Help keep your ticker in tip-top shape with these simple tips.
1. Watch your waistline
For heart health – reaching and maintaining a healthy body weight is important. While getting to your ideal body weight and staying there can be tricky at times – the health benefits are worth it. If you are overweight losing five to ten percent of your weight may have a positive effect on your heart health - including blood pressure and cholesterol levels.
2. Limit your intake of unhealthy fats
Watch how much saturated and trans fats you eat - limiting your intake of these fats may be helpful in managing healthy cholesterol levels. You can reduce your intake of these fats by trimming the fat off your meat or choosing lean cuts of meat. Other common sources of saturated and trans fats include margarine, bacon, butter, and cream.
3. Fill-up on fresh fruits & vegetables
Fresh fruits and vegetables are full of vitamins, minerals and fibre. They also contain phytonutrients that may help to keep your heart healthy. Diets high in fruits, vegetables and legumes have been seen to be protective against many different chronic conditions.Try to incorporate lots of different fresh fruits and vegetables into your diet.
4. Increase your intake of whole grains
Whole grains are a good source of fibre – as well as vitamins and minerals. Whole grains, and whole grain products (breads, cereals, etc.) include all the parts of the grain, and are higher in fibre and nutrients than white and refined grains. A diet rich in whole grains may help to protect heart health. Try a variety of grains in your diet - wheat, maize, rice, barley, oats, rye, millet, polenta, cous cous and quinoa are some great options.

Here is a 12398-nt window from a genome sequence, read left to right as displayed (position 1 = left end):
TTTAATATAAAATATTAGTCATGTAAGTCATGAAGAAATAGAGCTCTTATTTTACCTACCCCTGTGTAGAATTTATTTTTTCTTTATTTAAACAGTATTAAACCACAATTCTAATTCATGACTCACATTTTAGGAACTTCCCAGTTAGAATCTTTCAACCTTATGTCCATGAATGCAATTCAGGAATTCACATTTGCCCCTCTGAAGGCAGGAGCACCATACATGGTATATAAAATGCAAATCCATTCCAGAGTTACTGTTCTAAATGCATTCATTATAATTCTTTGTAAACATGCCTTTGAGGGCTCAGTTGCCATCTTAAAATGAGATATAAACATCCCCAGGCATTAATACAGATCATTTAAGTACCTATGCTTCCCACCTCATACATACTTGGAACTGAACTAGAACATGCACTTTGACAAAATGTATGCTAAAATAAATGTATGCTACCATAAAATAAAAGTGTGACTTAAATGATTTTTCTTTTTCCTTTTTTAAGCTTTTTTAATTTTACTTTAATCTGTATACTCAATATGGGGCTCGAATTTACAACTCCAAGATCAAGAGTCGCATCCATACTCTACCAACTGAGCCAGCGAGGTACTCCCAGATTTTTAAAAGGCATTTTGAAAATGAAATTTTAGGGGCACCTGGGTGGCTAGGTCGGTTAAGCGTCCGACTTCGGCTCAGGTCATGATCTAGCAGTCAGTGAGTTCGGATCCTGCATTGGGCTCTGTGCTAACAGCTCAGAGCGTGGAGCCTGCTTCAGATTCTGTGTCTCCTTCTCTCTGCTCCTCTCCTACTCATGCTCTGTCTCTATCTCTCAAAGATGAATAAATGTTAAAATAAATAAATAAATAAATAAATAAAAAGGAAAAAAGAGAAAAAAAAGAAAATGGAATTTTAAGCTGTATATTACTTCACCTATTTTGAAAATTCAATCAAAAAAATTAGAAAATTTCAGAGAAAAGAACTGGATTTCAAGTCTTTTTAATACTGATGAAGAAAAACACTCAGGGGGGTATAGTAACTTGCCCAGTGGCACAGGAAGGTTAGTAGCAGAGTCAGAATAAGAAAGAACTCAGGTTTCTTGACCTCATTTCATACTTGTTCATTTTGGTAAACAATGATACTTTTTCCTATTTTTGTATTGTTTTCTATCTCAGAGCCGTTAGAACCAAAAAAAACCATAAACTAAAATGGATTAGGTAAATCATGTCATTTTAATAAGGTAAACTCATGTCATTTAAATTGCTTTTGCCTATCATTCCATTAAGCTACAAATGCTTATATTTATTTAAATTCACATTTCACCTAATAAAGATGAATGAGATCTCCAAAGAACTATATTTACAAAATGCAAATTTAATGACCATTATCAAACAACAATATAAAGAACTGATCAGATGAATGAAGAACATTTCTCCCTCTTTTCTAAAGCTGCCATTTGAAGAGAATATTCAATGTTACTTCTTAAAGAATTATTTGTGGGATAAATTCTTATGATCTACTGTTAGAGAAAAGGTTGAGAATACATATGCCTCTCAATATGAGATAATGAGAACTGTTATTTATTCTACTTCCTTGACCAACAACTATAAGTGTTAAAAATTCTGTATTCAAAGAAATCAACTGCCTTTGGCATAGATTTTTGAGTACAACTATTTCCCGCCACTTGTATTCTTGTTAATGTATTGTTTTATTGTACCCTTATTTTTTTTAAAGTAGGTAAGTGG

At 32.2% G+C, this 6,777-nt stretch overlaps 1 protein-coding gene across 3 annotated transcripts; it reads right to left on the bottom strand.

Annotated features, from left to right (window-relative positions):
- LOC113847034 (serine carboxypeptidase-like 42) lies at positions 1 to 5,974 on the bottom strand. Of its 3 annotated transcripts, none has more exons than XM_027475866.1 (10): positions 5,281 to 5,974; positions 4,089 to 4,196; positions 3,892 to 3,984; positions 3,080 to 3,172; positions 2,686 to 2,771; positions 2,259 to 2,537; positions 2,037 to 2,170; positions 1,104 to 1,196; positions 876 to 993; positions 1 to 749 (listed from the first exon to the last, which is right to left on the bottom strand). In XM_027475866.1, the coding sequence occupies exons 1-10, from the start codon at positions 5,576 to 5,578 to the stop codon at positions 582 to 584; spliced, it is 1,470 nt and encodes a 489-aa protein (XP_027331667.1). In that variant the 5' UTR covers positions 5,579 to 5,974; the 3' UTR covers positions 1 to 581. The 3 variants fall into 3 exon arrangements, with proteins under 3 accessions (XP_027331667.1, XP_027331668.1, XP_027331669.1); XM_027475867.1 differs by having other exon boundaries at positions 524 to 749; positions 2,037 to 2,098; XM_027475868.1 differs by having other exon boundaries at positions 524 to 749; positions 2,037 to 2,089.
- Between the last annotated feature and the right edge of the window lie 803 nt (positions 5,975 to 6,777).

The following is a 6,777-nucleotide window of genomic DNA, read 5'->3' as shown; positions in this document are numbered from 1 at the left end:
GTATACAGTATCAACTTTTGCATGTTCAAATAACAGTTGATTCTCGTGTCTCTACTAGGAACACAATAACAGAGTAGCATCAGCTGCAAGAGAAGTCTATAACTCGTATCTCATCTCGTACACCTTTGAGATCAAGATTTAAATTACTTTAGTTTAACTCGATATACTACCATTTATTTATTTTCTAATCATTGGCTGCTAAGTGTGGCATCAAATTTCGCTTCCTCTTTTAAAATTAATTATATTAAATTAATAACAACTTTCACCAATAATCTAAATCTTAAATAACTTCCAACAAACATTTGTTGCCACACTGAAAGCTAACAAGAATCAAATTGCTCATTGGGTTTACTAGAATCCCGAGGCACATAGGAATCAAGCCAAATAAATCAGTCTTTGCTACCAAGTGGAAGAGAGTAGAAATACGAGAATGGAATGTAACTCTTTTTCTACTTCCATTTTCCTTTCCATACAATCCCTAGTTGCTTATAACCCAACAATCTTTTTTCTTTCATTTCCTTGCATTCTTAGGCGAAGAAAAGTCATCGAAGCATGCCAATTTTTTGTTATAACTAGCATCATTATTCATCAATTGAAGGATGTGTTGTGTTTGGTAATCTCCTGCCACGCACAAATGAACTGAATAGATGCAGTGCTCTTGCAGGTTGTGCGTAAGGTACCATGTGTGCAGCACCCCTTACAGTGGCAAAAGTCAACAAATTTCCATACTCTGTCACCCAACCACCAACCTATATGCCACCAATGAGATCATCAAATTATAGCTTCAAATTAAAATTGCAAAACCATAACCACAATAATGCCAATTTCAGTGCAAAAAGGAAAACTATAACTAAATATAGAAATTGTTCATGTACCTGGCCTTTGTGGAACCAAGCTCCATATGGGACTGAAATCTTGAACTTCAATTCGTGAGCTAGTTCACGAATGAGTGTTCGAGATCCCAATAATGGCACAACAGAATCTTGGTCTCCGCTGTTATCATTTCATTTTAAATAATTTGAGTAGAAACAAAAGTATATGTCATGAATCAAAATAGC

5. Cut down on salt
High intakes of salt can result in an increase in blood pressure. While salt is found in nearly every food we eat, and around 75% of the salt we consume is found in processed foods.
The National Heart Foundation recommends that we limit salt consumption to around 6 grams per day (the average Australian eats about 9 grams a day).
You can cut down your salt intake by not adding salt to food while cooking, or at the table, and by reducing the amount of processed foods that you eat.
6. Stress less
Emotional stress can affect heart health. High stress situation can lead to an increase in blood pressure, and have other negative physical effects on the heart. Managing your stress is important for overall heart health.
There are many techniques you can try to help manage your stress. These include: breathing exercises, meditation, journaling, guided visualisations, proper nutrition, exercise and social support. Try each one to find which is best for you.
Physical activity and exercise is an important part of a healthy lifestyle. Exercise is also important for heart health. Regular physical exercise can help reduce the risk of developing many chronic health conditions, including heart disease. Aim for 30 minutes of physical activity each day.
8. Move just a little bit more
Another way to bump up the amount of activity in your day is to take little steps and incorporate more movement into your day. There are lots of things you could do to move more throughout your day, without really trying.
Try some of these:
• Park your car as far away from the door as you can and walk
• Take the stairs, instead of the lift or escalator
• Go for a walk on your lunch break
• Get up from your desk every hour and do a lap around the building
9. Stop smoking
This one almost goes without saying these days – but, if you smoke – stop!
If you’re a smoker the best thing you can do for your health, is to give the smokes away. Yes – it may be difficult, but the benefits are immeasurable. Smoking not only damages the lungs, but also damages the heart and blood vessels.